Big Foot Lou
When ere I peruse my collection of recordings of our wickedly wonderful Washington fiddlers, I am always pleased to run across a tune played by Jim Calvert, one of the founders of the Washington Old Time Fiddlers Association, and its president for many years. His rhythm and phrasing are always spot on and there is a lift and enthusiasm to the music that is hard to match. I was quite taken with this tune that he played, Big Foot Lou, and have been playing at it for a while now. It’s a cake walk composed in 1899 by Joseph Gearen. Once there were lyrics, but the melody is what stands out as far as us old time fiddlers are concerned, for it’s a good one. Thanks to Harold Shafer for recording this at a contest in the seventies.
Cakewalks, as per Tony Caramia of the Eastman School of Music, have their roots in 1840s plantation life. The slaves would vigorously and creatively dance and strut in a parody of the plantation owners’ formal dances. Sometimes a prize was awarded the fanciest dancers. A later generation of whites in blackface then imitated the blacks in stage performances and by the 1890s black performers in whiteface were imitating the white cakewalkers. What goes around comes around. I’ve played for the contemporary community version where a circle of numbered paper plates is laid out, the dancers walk (or strut, prance or dance) around the circle until the music stops at some random place. A number is drawn and the dancer standing on the plate with that number wins a cake (or other prize) associated with that number. In an earlier version the young ladies might contribute cakes and the gentleman who won the cake also won the opportunity to share it with the baker.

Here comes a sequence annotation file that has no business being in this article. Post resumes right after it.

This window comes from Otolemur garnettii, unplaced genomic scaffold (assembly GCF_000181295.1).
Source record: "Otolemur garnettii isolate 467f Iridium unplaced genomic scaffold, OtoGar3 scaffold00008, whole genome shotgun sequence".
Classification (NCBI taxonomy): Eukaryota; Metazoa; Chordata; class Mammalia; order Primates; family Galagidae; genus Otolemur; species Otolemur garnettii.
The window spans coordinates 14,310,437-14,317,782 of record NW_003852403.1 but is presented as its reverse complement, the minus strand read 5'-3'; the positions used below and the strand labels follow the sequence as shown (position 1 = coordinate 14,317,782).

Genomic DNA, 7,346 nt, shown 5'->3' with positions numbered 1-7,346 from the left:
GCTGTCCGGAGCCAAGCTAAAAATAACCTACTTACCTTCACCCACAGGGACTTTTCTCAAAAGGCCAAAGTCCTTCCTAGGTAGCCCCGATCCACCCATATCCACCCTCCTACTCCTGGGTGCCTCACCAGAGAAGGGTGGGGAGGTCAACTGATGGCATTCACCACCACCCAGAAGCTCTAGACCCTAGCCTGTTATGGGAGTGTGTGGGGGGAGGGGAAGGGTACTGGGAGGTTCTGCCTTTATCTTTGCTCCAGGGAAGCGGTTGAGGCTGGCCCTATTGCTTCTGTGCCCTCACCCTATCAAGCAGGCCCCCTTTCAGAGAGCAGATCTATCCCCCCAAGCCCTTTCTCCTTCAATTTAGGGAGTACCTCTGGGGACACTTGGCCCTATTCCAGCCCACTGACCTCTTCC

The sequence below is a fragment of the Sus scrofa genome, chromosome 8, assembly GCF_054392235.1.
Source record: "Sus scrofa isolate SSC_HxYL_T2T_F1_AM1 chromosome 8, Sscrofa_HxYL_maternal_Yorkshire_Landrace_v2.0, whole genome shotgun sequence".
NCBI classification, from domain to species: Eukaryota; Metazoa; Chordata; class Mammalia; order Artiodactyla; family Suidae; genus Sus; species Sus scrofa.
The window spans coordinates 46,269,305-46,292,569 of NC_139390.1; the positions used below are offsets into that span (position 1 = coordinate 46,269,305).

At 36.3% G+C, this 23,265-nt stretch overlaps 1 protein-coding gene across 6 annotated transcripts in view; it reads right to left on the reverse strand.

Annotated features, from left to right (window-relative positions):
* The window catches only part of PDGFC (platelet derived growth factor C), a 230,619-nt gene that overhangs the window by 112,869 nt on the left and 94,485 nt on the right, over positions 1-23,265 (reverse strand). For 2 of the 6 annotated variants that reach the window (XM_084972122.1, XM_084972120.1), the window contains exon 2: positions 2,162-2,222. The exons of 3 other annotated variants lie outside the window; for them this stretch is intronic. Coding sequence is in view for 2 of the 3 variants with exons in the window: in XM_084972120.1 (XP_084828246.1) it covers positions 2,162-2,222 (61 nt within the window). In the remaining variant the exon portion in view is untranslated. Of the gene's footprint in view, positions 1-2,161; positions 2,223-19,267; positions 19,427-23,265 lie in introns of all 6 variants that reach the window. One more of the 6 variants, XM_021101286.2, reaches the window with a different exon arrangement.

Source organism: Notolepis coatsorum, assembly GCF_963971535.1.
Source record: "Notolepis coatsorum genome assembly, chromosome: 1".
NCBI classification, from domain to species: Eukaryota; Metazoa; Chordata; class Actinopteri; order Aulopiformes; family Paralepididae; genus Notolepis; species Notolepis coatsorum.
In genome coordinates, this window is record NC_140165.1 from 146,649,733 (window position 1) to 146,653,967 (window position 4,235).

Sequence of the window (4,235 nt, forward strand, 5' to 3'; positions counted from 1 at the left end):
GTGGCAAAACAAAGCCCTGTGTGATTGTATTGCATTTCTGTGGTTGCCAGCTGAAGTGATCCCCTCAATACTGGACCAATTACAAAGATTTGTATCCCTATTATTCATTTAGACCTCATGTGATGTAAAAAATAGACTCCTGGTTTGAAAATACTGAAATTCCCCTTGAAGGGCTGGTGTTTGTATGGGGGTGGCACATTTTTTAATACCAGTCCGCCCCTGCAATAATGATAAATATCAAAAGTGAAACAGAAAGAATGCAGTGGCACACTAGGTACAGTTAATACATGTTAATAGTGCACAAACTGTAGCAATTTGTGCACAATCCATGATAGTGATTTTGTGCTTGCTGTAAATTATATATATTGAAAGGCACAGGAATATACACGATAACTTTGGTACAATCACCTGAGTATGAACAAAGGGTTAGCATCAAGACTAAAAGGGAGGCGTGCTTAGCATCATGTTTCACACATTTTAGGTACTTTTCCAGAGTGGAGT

Cakewalks, musically speaking, are considered an early form of ragtime and often appear in such collections. A few, such as this and Eli Green’s Cakewalk, with good strong, and memorable, melodies made the leap into fiddledom.